Black Lives Matter. The Republican presidential debate ignored racial justice issues, even though the only African-American presidential candidate this time around is a Republican. (Looking at you, Ben Carson.) By contrast, CNN’s Don Lemon put the issue at the center of the Democratic debate, when he posed the question, “Do black lives matter?”

⌗BlackLivesMatter activists have been relentless in putting that question before Democratic candidates, and launched Campaign Zero to spell out what they want candidates to do to address structural racism.


The movement spoke, and the Democratic debate showed that the candidates have listened. Bernie Sanders, whose clash with ⌗BlackLivesMatter activists at Netroot Nation went viral, invoked Sandra Bland’s death, as he highlighted the need to “combat institutional racism” and fix “a broken criminal justice system.” Martin O’Malley admitted that, “as a nation we have undervalued the lives of … people of color.”

LGBT Equality. A lot has changed since 2008, when candidates Barack Obama and Hillary Clinton both opposed marriage equality for same-sex couples. In both cases, many Americans suspected their opposition was a matter of political expediency, and that both candidates supported marriage equality on a personal level, but doing so publicly was still too politically risky. Since then, Obama became the first sitting US president to champion LGBT equality, and Secretary of State Clinton declared, “Gay rights are human rights.”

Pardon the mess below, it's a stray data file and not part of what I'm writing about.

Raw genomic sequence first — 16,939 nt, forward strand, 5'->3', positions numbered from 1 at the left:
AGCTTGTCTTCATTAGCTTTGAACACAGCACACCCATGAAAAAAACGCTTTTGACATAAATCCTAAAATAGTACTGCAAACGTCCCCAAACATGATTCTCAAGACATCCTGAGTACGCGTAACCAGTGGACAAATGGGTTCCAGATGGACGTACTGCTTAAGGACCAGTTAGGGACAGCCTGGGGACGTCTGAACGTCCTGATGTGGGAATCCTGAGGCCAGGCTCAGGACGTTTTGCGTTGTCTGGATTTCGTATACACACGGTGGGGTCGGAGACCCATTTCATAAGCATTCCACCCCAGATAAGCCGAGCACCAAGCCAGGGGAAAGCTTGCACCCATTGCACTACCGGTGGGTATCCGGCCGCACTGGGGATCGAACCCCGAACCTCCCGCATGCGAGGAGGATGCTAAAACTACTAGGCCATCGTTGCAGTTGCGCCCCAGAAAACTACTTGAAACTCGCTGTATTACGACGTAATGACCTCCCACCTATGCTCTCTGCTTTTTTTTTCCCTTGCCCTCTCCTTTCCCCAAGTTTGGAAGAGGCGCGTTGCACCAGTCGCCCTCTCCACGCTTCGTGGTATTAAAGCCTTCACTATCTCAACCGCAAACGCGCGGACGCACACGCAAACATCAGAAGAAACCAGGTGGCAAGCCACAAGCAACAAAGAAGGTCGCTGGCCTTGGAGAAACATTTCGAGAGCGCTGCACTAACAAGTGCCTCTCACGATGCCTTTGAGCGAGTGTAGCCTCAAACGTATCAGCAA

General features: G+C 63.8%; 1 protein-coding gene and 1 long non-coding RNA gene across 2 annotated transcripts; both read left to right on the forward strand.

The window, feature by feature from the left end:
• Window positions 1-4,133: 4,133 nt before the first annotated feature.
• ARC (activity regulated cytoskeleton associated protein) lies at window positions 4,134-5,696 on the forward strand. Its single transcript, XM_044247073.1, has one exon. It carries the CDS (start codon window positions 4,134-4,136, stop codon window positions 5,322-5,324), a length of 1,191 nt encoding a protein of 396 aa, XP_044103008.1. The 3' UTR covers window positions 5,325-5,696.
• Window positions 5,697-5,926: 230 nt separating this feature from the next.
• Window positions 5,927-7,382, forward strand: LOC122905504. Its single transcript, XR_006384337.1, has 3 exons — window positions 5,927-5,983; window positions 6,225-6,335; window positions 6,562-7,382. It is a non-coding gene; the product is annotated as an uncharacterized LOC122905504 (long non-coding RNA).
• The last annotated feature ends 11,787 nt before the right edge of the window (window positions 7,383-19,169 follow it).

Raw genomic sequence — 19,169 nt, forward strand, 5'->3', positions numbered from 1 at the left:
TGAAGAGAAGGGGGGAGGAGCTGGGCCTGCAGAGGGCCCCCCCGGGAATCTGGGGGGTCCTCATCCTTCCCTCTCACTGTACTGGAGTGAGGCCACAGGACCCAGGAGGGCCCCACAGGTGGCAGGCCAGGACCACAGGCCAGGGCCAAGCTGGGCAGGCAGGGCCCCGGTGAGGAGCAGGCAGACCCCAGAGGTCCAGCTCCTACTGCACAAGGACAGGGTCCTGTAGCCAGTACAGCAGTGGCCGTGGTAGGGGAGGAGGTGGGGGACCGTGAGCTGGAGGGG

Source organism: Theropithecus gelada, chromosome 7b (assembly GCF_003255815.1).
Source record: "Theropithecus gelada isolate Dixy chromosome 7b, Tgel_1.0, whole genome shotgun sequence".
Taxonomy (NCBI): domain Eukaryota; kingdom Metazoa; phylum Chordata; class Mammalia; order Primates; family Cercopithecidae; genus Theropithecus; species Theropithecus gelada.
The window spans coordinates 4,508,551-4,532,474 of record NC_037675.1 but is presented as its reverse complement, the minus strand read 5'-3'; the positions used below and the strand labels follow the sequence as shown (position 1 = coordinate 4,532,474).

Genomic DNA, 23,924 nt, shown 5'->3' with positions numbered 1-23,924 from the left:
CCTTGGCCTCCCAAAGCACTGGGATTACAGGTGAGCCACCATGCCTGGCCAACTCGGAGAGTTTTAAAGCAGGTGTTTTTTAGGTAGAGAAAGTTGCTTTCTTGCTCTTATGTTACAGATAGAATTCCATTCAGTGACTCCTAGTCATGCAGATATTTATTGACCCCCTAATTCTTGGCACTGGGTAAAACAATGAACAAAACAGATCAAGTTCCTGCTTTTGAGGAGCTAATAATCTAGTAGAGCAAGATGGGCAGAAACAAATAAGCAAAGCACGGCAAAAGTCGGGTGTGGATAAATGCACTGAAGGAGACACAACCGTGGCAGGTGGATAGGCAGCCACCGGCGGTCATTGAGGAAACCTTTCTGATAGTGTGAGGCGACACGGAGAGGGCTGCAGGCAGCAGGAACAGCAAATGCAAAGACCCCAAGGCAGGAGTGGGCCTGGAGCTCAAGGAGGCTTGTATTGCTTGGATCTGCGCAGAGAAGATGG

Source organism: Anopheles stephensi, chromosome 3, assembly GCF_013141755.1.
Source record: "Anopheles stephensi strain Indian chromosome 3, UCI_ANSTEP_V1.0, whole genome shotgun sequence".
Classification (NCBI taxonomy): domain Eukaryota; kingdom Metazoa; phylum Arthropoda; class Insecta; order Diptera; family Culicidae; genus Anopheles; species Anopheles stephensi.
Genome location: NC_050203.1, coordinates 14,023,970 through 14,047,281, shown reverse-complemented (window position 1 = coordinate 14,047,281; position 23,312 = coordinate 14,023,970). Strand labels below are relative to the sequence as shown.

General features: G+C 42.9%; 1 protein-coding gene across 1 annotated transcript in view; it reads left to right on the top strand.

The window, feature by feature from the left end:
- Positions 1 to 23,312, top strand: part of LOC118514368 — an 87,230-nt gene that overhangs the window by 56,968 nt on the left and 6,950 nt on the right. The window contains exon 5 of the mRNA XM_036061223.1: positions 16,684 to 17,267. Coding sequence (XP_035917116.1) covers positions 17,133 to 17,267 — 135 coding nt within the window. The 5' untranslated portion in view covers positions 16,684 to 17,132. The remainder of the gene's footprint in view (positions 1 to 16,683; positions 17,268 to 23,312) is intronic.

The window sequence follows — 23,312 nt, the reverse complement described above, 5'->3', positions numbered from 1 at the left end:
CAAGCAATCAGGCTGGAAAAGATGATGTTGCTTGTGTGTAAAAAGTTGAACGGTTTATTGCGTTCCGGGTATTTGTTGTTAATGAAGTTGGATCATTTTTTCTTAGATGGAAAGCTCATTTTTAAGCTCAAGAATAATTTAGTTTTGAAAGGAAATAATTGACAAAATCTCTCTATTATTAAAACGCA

In 2008, almost no Democratic presidential candidates supported marriage equality. At Tuesday night’s debate, every Democratic candidate on the stage either supported marriage equality, or at the very least did not oppose it.


  • Clinton addressed it in her opening statement: "…[T]his is about bringing our country together again. And I will do everything I can to heal the divides — the divides economically, because there’s too much inequality; the racial divides; the continuing discrimination against the LGBT community…
  • Sanders was one of the few members of Congress who voted against the Defense of Marriage Act (DOMA) in 1996.
  • As governor of Maryland, O’Malley signed a marriage equality bill in to law, as did Lincoln Chafee when he was governor of Rhode Island.

The issue didn’t some up in the debate, because the moderator didn’t raise it. There was little need to. That happened because committed LGBT activists worked hard to make support for LGBT equality a “no brainer” for Democrats. Now, opposition to LGBT equality is more of a liability for Republicans.

Democrats didn’t differ all that much with one another during Tuesday night’s debate. The debate lacked the rollicking, unbridled craziness of the Republican debates, the recent antics of House Republicans, or the chaos of the House Speaker race. It was like the difference between dining at the adults table, or ducking mashed potatoes at the kid’s table.

The record-setting 15.3 million viewers who tuned in for the Democratic debate were treated to high-level debate about policy, ideas, and progressive values. Democrats are finally listening to their base, and — no matter who wins the nomination — will offer voters a clear choice next fall.